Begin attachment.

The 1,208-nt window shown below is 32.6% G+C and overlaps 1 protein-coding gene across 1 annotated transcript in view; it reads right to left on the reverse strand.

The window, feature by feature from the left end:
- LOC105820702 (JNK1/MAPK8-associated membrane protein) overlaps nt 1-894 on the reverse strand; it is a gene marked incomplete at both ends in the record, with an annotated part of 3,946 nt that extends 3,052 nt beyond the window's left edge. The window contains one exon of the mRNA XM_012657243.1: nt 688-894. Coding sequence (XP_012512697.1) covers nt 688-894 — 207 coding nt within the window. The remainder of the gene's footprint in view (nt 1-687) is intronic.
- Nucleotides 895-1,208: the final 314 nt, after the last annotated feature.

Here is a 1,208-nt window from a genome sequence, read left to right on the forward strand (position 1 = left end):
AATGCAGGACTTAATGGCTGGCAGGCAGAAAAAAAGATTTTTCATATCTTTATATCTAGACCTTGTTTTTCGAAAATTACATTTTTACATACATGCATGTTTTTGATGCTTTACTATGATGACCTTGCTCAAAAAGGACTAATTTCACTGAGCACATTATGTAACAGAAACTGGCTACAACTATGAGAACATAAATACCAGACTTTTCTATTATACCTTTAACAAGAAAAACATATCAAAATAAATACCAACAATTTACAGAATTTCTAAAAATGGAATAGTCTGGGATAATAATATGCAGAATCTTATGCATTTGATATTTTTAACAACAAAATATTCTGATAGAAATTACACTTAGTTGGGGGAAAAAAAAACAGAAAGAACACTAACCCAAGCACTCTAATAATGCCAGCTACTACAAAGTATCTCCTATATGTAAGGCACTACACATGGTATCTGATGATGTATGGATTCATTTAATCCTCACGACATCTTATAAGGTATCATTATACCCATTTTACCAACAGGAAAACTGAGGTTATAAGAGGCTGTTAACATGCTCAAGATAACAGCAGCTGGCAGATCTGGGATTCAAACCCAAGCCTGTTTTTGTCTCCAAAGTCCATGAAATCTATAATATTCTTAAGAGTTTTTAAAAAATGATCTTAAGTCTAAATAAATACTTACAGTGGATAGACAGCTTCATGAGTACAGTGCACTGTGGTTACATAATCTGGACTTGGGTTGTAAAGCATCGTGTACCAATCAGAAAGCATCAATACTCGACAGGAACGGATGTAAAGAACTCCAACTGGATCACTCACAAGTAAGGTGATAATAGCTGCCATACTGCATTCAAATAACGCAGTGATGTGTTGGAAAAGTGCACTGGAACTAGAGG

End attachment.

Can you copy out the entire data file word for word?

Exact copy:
The 1,208-nt window shown below is 32.6% G+C and overlaps 1 protein-coding gene across 1 annotated transcript in view; it reads right to left on the reverse strand.

The window, feature by feature from the left end:
- LOC105820702 (JNK1/MAPK8-associated membrane protein) overlaps nt 1-894 on the reverse strand; it is a gene marked incomplete at both ends in the record, with an annotated part of 3,946 nt that extends 3,052 nt beyond the window's left edge. The window contains one exon of the mRNA XM_012657243.1: nt 688-894. Coding sequence (XP_012512697.1) covers nt 688-894 — 207 coding nt within the window. The remainder of the gene's footprint in view (nt 1-687) is intronic.
- Nucleotides 895-1,208: the final 314 nt, after the last annotated feature.

Here is a 1,208-nt window from a genome sequence, read left to right on the forward strand (position 1 = left end):
AATGCAGGACTTAATGGCTGGCAGGCAGAAAAAAAGATTTTTCATATCTTTATATCTAGACCTTGTTTTTCGAAAATTACATTTTTACATACATGCATGTTTTTGATGCTTTACTATGATGACCTTGCTCAAAAAGGACTAATTTCACTGAGCACATTATGTAACAGAAACTGGCTACAACTATGAGAACATAAATACCAGACTTTTCTATTATACCTTTAACAAGAAAAACATATCAAAATAAATACCAACAATTTACAGAATTTCTAAAAATGGAATAGTCTGGGATAATAATATGCAGAATCTTATGCATTTGATATTTTTAACAACAAAATATTCTGATAGAAATTACACTTAGTTGGGGGAAAAAAAAACAGAAAGAACACTAACCCAAGCACTCTAATAATGCCAGCTACTACAAAGTATCTCCTATATGTAAGGCACTACACATGGTATCTGATGATGTATGGATTCATTTAATCCTCACGACATCTTATAAGGTATCATTATACCCATTTTACCAACAGGAAAACTGAGGTTATAAGAGGCTGTTAACATGCTCAAGATAACAGCAGCTGGCAGATCTGGGATTCAAACCCAAGCCTGTTTTTGTCTCCAAAGTCCATGAAATCTATAATATTCTTAAGAGTTTTTAAAAAATGATCTTAAGTCTAAATAAATACTTACAGTGGATAGACAGCTTCATGAGTACAGTGCACTGTGGTTACATAATCTGGACTTGGGTTGTAAAGCATCGTGTACCAATCAGAAAGCATCAATACTCGACAGGAACGGATGTAAAGAACTCCAACTGGATCACTCACAAGTAAGGTGATAATAGCTGCCATACTGCATTCAAATAACGCAGTGATGTGTTGGAAAAGTGCACTGGAACTAGAGG